"Murder on the Planet Express" gives us one of the few episodes about paranoia that actually make the viewer feel paranoid. Whether that's good or bad is up to the viewer. I thought it was good. Or did I?

Most movies or shows about paranoia and a culture of mistrust fail to impart the feeling to the viewer because they're mainly thrillers, dramas, or Art That Makes a Point. We know the rules of all of these genres, and so they can't fill us with uncertainty. In comedy — especially screwball comedy — anything can happen, which can leave the viewer far more off-balance than more serious genres.


We see this clearly in "Murder on the Planet Express," when the Planet Express crew develops trust issues. Each employee suspects another of some minor crime, and it gets bad enough that the Professor forces them all to go on a corporate team-building retreat to work on their trust issues. When the leader of the retreat tells them to pick up a hitchhiker, and the hitchhiker turns out to be a murderous shape-shifting monster, the team has to choose who to trust. Anyone reading this can see the escape hatch in the plot, but even if there weren't one, it's a science fiction comedy show — deus ex machinas are easy to come by.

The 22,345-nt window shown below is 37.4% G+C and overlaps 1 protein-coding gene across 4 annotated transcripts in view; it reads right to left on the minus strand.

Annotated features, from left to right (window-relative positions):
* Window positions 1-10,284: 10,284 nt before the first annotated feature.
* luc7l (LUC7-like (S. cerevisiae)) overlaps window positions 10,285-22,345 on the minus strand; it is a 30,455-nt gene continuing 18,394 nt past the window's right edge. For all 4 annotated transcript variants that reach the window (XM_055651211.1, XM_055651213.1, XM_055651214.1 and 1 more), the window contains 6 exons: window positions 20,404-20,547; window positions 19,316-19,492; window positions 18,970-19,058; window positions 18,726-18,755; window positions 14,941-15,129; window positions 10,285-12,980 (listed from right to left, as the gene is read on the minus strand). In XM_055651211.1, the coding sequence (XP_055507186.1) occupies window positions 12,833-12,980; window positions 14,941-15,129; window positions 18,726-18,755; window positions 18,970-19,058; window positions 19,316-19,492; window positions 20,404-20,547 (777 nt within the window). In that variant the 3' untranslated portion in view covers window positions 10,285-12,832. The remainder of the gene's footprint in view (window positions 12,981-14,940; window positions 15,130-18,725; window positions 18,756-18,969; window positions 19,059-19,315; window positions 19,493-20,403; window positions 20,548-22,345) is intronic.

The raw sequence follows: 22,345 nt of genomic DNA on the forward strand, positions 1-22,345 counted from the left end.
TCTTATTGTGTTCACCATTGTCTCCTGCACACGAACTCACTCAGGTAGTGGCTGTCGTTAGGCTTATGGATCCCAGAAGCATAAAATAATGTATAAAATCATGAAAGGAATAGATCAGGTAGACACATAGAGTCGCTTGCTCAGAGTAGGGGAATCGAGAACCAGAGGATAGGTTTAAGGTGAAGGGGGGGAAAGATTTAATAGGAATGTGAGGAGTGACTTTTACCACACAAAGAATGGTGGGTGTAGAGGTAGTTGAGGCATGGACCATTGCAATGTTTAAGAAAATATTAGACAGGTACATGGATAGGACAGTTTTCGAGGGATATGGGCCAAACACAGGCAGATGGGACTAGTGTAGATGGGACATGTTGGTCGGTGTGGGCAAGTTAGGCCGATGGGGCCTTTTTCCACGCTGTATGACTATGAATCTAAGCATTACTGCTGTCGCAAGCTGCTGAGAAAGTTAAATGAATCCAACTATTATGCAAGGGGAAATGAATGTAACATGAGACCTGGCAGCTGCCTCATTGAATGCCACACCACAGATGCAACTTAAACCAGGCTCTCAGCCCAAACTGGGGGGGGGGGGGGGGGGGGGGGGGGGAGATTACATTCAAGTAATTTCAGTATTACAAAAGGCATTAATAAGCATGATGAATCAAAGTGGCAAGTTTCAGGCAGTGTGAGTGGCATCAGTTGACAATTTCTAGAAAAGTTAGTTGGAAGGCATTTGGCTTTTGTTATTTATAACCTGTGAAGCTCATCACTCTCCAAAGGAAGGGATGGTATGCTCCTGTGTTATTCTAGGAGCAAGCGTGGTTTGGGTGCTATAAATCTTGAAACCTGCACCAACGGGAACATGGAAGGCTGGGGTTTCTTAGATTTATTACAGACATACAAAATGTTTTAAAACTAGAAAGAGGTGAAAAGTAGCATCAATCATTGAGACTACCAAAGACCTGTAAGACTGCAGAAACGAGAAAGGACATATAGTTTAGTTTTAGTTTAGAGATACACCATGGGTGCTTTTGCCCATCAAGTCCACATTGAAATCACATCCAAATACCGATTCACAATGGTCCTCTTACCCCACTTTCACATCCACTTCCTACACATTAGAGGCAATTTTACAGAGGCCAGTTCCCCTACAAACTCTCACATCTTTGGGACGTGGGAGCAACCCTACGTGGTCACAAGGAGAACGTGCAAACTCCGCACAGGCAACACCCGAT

Oddly enough, this makes each scene more tense. Since we know no real harm will come to the characters, anyone could get eaten at any time in any scene. It also makes all the comedic stings more funny. They're a bit like the old Warner Brothers cartoons — giving us a set-up that lets us expect one thing and then veering off in a different direction. If there's one problem, it's that the show keeps the uncertainty coming too long. The trouble with The Lady or the Tiger endings is that by their very nature they leave the audience unsatisfied, so the weak element of the episode is built into the plot. The core of the episode, with the monster eating random members of the crew, is glorious, though. (And did anyone else catch the Wernstrom Reverse Scuba Suit cameo?)